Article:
Stop Train 349 (1963)

Stop Train 349 (Verspätung in Marienborn)
Directed by Rold Hädrich
Written by Jim Henaghan, Victor Vicas and Norman Borisoff from a story by Will Tremper
1963/France/Italy/West Germany
Da Ma Produzione/ Hans Oppenheimer Film/Hoche Productions et al
First viewing/Amazon Instant

There are many people in the world who really don’t understand, or say they don’t, what is the great issue between the free world and the Communist world. Let them come to Berlin. There are some who say that communism is the wave of the future. Let them come to Berlin. And there are some who say in Europe and elsewhere we can work with the Communists. Let them come to Berlin. And there are even a few who say that it is true that communism is an evil system, but it permits us to make economic progress. Lass’sie nach Berlin kommen. Let them come to Berlin. – John F. Kennedy, 1963

After a somewhat cheesy opening, this topical political thriller works really well.

By treaty, the East Germans allowed the U.S. Army to operate a sealed train between West Berlin and West Germany, crossing East German territory.  On this run of the train there is an unscheduled stop within East Germany and a East German escapee jumps onto the train.  A sympathetic nurse unlocks a sealed door and attempts to hide him.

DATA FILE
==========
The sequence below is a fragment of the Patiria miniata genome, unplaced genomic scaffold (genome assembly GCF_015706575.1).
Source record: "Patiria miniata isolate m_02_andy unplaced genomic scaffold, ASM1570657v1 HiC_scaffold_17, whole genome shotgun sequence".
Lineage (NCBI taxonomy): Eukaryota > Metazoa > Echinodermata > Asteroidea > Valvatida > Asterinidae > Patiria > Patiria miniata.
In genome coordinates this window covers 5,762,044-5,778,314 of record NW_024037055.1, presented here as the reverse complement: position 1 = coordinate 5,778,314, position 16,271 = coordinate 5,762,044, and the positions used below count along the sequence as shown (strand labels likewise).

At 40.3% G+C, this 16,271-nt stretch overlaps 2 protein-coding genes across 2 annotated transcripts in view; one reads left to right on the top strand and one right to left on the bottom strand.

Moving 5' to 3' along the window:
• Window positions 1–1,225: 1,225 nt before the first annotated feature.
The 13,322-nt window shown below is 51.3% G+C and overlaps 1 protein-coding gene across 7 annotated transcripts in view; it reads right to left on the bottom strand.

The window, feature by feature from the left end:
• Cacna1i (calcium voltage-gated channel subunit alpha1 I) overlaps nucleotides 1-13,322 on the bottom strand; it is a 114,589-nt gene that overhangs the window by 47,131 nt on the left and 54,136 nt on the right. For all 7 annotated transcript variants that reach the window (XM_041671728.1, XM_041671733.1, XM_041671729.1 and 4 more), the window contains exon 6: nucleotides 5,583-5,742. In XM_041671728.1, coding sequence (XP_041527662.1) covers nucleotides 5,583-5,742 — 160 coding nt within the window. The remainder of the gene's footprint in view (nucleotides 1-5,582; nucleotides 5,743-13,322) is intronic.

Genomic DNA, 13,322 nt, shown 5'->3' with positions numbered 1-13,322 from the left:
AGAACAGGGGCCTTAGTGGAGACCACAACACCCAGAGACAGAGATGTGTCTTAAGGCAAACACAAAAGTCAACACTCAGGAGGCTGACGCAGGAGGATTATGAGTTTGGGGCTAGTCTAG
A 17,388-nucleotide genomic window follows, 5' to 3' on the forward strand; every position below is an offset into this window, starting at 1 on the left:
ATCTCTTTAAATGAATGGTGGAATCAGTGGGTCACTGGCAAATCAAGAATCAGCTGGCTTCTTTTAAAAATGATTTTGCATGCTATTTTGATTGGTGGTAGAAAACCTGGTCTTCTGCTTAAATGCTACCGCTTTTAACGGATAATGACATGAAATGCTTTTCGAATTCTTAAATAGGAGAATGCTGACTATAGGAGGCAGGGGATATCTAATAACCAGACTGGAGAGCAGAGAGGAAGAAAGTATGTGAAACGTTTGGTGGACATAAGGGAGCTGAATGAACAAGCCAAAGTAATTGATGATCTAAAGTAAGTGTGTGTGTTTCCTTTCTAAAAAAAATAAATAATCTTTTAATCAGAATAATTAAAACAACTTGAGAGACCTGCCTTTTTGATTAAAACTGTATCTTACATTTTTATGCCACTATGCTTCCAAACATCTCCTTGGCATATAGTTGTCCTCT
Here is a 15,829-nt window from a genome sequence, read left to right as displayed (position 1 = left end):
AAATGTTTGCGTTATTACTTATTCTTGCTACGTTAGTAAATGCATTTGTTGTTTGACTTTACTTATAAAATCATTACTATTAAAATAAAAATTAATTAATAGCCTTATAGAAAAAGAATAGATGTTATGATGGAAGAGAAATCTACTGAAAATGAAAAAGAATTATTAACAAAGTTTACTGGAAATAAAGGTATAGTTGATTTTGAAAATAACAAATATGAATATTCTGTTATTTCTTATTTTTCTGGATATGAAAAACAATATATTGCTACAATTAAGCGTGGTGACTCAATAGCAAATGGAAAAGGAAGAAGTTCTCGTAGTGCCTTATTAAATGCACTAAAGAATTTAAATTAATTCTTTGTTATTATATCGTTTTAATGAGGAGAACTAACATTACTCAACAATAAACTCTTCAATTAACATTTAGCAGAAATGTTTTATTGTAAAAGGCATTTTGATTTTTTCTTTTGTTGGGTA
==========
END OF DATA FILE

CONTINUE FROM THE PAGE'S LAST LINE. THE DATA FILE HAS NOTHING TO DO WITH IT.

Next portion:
This doesn’t work too well because an obnoxious and nosy U.S. journalist (Jose Ferrer) is soon onto a story.  At the border between East and West Berlin the train is again stopped by East German and Soviet authorities demanding the refugee, which the Army denies harboring.  Tense negotiations ensue.

After the introductory bad “theme song” with shots of Berlin this becomes a taut thriller. One is really unsure of the fate of the refugee to the very end.  The negotiations struck me as very realistic.  Recommended to those looking for an obscure gem.  I watched a dubbed  version.

Clip – does not reflect the quality or tone of the rest of the film

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